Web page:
Funding Limits Raised

Increases in program funding, flexibility and streamlining are helping build interest in the revised Environmental Quality Incentives Program (EQIP).

Increases in program funding, flexibility and streamlining are helping build interest in the revised Environmental Quality Incentives Program (EQIP).

Despite a trade show and other attractions nearby, a standing-room-only crowd of pork producers packed a large room to hear more about EQIP funds during the Iowa Pork Congress.

The U.S. Department of Agriculture (USDA) has loosened the reins on the voluntary conservation program, to encourage broader participation and to provide producers with incentives to comply with the Environmental Protection Agency's (EPA) new Concentrated Animal Feeding Operation (CAFO) rules.

From initial reactions, it appears the overhaul of EQIP has worked to create a buzz amongst producers.

“There is a huge interest in EQIP. It is very competitive,” says speaker Larry Beeler, resource conservationist with USDA's Natural Resources Conservation Service (NRCS) office in Des Moines, IA. Interest has been mounting with producer concerns to upgrade management and protect the environment, he says.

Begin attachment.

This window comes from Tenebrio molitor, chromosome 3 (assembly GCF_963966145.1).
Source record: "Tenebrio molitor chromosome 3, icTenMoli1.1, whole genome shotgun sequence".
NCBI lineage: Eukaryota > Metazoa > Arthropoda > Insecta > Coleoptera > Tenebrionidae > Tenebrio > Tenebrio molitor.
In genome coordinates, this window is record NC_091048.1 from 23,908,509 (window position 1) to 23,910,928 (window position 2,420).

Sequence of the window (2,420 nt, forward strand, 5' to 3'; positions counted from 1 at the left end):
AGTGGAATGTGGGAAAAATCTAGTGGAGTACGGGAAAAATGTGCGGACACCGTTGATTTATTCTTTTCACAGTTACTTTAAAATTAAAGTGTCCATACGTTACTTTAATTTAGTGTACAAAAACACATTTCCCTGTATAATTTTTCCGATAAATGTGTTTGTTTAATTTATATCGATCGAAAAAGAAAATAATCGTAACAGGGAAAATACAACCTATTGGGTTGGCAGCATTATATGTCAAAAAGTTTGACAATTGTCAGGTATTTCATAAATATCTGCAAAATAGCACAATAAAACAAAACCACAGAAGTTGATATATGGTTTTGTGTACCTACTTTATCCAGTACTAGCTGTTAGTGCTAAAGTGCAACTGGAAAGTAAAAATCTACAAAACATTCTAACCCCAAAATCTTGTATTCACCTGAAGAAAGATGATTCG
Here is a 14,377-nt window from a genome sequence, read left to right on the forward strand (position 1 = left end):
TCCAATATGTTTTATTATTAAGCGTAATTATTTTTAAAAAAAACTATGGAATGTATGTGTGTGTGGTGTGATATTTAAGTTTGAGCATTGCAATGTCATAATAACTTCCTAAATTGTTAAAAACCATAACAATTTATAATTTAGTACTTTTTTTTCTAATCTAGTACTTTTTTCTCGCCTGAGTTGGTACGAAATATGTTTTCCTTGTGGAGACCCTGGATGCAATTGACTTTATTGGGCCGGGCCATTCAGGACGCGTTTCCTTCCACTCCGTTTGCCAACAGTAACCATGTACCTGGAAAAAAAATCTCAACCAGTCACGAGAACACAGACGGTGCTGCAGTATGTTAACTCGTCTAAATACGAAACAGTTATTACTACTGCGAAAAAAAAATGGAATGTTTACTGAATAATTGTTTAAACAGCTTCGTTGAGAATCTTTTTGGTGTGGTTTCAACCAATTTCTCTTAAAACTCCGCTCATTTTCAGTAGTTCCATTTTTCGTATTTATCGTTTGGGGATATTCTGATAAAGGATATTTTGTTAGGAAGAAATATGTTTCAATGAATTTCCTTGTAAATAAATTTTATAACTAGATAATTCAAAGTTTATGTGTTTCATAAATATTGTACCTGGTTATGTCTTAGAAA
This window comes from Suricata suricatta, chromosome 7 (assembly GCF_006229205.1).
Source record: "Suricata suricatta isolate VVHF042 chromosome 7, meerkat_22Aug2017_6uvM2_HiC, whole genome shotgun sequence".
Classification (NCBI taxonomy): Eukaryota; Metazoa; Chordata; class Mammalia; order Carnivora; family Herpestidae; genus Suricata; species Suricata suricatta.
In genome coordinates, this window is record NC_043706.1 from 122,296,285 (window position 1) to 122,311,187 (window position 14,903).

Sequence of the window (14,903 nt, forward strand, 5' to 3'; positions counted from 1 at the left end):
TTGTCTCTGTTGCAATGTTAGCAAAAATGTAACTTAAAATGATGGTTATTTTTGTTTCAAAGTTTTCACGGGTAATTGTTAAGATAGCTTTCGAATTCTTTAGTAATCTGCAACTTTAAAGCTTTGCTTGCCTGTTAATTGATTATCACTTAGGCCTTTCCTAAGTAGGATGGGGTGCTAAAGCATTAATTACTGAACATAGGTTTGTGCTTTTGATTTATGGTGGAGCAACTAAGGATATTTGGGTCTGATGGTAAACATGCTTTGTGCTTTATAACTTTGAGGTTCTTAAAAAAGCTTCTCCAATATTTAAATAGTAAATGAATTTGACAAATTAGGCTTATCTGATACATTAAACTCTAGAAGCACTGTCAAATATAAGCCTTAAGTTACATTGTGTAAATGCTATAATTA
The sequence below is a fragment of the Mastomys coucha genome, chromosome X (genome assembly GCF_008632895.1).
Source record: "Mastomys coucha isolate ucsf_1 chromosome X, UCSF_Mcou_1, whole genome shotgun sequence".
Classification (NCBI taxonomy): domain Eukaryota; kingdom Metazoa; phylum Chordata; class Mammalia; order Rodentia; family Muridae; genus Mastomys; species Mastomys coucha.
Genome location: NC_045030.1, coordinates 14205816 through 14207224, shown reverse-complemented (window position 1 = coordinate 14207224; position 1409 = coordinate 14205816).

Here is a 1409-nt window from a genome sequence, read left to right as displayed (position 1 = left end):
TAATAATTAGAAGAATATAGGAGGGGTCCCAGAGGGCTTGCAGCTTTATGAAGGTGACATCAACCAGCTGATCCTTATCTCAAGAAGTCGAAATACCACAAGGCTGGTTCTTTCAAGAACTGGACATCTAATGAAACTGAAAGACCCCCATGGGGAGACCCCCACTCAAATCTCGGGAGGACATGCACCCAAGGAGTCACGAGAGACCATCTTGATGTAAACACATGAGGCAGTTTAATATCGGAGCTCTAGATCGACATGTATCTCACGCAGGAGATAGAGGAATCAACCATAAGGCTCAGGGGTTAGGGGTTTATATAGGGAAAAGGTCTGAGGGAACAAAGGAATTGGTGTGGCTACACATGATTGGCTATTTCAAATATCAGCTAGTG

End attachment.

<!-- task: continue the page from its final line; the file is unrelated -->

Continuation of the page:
In 2002, for example, Iowa received just $7 million in program funding; Beeler says there were requests for $40 million. The accompanying EQIP map (Figure 1) provides a breakdown of program payments for 1997-2002. EQIP began in 1996.

EQIP fits well with environmental requirements for soil, water, air and wildlife. And it addresses some of the issues facing the livestock industry.

Relaxed Requirements

EQIP also fits more producers. Gone is the $50,000 payment limitation. An individual can receive up to $450,000 for all EQIP contracts during the life of the 2002 farm bill.

President Bush's proposed fiscal year 2004 budget includes $850 million for EQIP funds, an increase of $255 million. Over 10 years, $9 billion in additional funds have been allocated to EQIP, says Agriculture Secretary Ann Veneman. EQIP was funded at $200 million last year.

Previously, 60% of the funds were designated for priority areas. Now that limitation has been dropped, says Beeler. Plus, 50% of the funds were allocated for livestock use; that's been ramped up to 60% of funds.

“Another huge change with the new farm bill and EQIP is the elimination of the 1,000 animal units limitation,” he notes. “Previously, if you were that size producer or larger, you weren't eligible for funding for any type of waste storage facility.”